I won’t be shy, XML namespaces are fine concept, but a frustrating implementation.  I can say without the slight bit of doubt, the XML Namespace implementation has caused many, many more problems for me than it solved, which is exactly 0.  This is because after doing this for 17 years, I have never, ever experienced a name collision, which is the only reason Namespaces exist.  As of today, other formats have grown in legitimate popularity that offer much more direct approach to formatting data, namely JSON, that don’t support the concept of namespaces at all**.

Even though XML will be the foundation of BizTalk Dev for, well, forever and there’s nothing wrong with that, we can adopt the huge benefit of the JSON scheme while giving up absolutely no functionality.  The best part, XML itself provides a completely legitimate way to avoid all of the complication that namespaces bring by just using the Empty Namespace (or no namespace, depending on where you look).

**Yes, I am aware that a namespace is implicitly part of JSON since it follows Java rules, but we can do the same thing in Xml.  “Contoso.PlantName” : “Bellvue” and <Fabrikan.PlantName>Tacoma</Fabrikan.PlantName> are conceptually the same.

The sample Solution for this Article can be found in the MSDN Code Gallery at: https://code.msdn.microsoft.com/BizTalk-Simplify-BizTalk-90f4e1cf

Benefits of Using the Empty Namespace

Before we get started, I want to lay out some key benefits and important points.

  1. The Empty Namespace is part of XML.  There is no hack or trick involved.  An Empty Namespace is just as valid as any Namespace Uri.
  2. The Empty Namespace is fully supported in .NET and BizTalk Sever because of point #1.
  3. The Empty Namespace means much simpler and readable XPath and Xslt.  See the original MSDN XPath Examples:  XPath Examples
  4. The Empty Namespace means much smaller and readable XML documents.
  5. Points #3 and #4 will save you a lot of frustration and dev time.

Creating Schemas

Creating a Schema with the Empty Namespace is very easy.  There are just two extra steps:

  1. Remove any value in the TargetNamespace property leaving it blank.
  2. Set Element FormDefault to Qualified to Qualified.

Step 2 is very important.  I often find developers are still confused by this definition, believing that Qualified vs Unqualified refers to the use of a namespace prefix, such as ns0.  This is not the case.  It means that all Elements in the Schema, at any level, are qualified with the Target Namespace, whatever it is.  What trips people up is that the the Target Namespace will always apply to elements defined at the Root, but not elements defined lower in the hierarchy unless Element FormDefault is Qualified.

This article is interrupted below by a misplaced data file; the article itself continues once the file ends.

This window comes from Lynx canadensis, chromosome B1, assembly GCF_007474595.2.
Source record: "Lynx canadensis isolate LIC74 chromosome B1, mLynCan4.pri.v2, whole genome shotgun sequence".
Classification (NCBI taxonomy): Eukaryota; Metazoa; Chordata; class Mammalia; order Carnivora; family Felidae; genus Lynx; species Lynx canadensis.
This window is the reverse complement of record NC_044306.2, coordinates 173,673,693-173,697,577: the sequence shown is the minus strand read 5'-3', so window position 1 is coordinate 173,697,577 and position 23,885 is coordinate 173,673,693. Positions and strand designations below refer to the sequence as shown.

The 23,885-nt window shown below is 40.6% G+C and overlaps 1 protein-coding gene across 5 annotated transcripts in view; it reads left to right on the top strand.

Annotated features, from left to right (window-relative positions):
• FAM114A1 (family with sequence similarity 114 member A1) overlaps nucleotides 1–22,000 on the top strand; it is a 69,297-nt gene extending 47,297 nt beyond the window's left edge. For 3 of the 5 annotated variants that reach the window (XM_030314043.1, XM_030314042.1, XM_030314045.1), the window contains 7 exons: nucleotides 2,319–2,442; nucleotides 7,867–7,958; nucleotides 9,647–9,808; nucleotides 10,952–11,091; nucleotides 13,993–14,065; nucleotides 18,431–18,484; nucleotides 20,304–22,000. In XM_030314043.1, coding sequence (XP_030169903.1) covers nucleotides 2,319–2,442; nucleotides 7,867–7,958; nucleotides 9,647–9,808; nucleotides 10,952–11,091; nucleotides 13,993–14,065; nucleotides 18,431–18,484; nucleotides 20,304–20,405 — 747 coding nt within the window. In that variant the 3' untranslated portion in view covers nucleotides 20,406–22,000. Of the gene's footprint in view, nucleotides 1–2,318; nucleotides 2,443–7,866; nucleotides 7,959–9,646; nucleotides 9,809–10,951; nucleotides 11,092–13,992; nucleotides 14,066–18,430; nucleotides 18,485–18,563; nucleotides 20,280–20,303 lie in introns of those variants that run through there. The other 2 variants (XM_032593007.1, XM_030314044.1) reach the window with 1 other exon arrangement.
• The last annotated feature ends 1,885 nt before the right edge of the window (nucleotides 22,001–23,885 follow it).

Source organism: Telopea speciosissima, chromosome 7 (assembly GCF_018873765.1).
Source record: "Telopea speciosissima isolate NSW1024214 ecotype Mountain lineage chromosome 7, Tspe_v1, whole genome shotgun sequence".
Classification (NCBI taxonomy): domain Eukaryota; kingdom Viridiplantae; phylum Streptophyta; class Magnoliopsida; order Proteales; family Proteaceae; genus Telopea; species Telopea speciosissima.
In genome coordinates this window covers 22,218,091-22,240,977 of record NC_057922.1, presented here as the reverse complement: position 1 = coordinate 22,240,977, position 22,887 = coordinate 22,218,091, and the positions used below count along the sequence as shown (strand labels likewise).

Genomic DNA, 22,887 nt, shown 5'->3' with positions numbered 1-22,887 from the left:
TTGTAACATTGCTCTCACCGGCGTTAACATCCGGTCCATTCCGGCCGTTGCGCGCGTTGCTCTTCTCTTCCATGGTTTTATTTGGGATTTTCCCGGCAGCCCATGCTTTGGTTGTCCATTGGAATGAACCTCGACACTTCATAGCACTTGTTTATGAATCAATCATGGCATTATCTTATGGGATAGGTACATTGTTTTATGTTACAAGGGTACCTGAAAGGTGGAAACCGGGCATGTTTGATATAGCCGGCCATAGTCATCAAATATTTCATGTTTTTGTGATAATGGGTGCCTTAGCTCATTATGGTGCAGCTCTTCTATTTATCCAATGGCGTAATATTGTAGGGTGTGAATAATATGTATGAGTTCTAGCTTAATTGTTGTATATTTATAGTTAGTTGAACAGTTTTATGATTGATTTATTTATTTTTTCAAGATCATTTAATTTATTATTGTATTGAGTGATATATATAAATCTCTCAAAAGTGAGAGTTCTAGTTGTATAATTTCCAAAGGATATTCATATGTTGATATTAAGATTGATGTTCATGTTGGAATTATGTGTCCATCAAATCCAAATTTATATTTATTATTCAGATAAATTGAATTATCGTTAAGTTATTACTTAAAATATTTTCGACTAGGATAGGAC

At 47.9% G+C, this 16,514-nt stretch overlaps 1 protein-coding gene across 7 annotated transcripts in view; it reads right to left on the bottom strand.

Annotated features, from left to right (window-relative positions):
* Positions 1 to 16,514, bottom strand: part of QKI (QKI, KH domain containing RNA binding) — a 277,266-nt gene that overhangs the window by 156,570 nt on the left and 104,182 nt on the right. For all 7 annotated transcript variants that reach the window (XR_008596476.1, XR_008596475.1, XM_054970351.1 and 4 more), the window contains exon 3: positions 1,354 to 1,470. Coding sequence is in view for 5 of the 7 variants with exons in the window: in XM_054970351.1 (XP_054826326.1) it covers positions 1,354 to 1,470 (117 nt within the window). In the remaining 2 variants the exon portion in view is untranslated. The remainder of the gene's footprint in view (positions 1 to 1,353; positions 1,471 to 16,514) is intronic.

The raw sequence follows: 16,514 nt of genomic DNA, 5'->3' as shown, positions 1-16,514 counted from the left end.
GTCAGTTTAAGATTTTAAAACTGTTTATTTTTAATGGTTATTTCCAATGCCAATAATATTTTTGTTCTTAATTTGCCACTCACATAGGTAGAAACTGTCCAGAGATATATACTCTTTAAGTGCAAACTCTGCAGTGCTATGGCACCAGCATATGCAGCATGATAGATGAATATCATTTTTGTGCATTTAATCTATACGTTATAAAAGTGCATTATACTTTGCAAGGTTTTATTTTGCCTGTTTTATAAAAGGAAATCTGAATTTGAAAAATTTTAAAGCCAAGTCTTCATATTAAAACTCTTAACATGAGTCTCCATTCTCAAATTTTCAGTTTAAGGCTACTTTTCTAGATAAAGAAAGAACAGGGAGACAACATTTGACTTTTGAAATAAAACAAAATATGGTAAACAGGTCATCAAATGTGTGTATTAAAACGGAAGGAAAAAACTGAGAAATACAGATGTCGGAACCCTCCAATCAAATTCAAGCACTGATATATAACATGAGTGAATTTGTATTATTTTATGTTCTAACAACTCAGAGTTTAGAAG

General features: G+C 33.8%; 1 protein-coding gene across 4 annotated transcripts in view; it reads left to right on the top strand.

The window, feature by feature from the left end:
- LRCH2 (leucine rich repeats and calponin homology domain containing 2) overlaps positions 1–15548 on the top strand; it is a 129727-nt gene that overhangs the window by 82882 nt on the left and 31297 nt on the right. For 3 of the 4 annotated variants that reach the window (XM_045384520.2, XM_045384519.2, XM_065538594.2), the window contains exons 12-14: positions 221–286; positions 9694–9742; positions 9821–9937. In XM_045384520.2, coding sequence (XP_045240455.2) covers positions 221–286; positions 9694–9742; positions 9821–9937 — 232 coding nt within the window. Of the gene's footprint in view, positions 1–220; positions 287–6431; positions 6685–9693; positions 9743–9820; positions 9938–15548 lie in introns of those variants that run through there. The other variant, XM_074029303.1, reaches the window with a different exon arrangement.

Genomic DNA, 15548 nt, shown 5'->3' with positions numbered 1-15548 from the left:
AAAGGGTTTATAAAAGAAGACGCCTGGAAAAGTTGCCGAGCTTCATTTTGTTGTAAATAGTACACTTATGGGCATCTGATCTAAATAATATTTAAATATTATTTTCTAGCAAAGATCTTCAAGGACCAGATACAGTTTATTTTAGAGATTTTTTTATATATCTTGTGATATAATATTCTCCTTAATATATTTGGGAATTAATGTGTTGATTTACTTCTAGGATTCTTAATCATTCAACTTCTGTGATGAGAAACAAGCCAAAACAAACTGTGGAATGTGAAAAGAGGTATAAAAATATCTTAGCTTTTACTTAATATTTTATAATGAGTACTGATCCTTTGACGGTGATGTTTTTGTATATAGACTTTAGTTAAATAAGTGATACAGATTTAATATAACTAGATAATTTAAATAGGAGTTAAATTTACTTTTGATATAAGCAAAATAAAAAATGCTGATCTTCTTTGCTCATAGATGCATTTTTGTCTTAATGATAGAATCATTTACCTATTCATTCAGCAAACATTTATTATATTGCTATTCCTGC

A-ha, if you’re the inquisitive type, you will notice that when using an empty Target Namespace, the value of Element FormDefault has no effect, and you would be correct.  I still recommend setting it to Qualified so that all elements are unambiguously defined in the Empty Namespace, as opposed to the ‘default’ Empty Namespace.  Splitting hairs, yes, but you should be using Qualified even when using a namespace so this is also an issue of consistency.

Modifying External Schemas

If full Canonical Schemas don’t make sense for a particular app, we can still benefit from using the Empty Namespace by modifying the external schema for use within our app.

Simple Schemas

The EDI Schemas are a great candidate for this.  You will still need versions of the EDI Schemas for the edge, meaning for use by the EDI Disassembler and Assembler, but within your app, Maps, Orchestrations, Rules, etc., all use Schemas with the Empty Namespace.

Modifying the EDI schemas for this purpose is very easy.

  1. Copy the EDI Schema in your Solution.
  2. Set Target Namespace to blank.
  3. Set Element FormDefault to Qualified.
  4. Remove the EDI Schema Editor Extension.

Now, you have a much simplified Schema to use within the app.

In these Properties, note the Schema Editor Extensions field is blank.

To see how this XML looks, right-click the Schema in Solution Explorer and choose Generate Instance.  The structure is fully preserved but there is no namespace noise.

Complex Schemas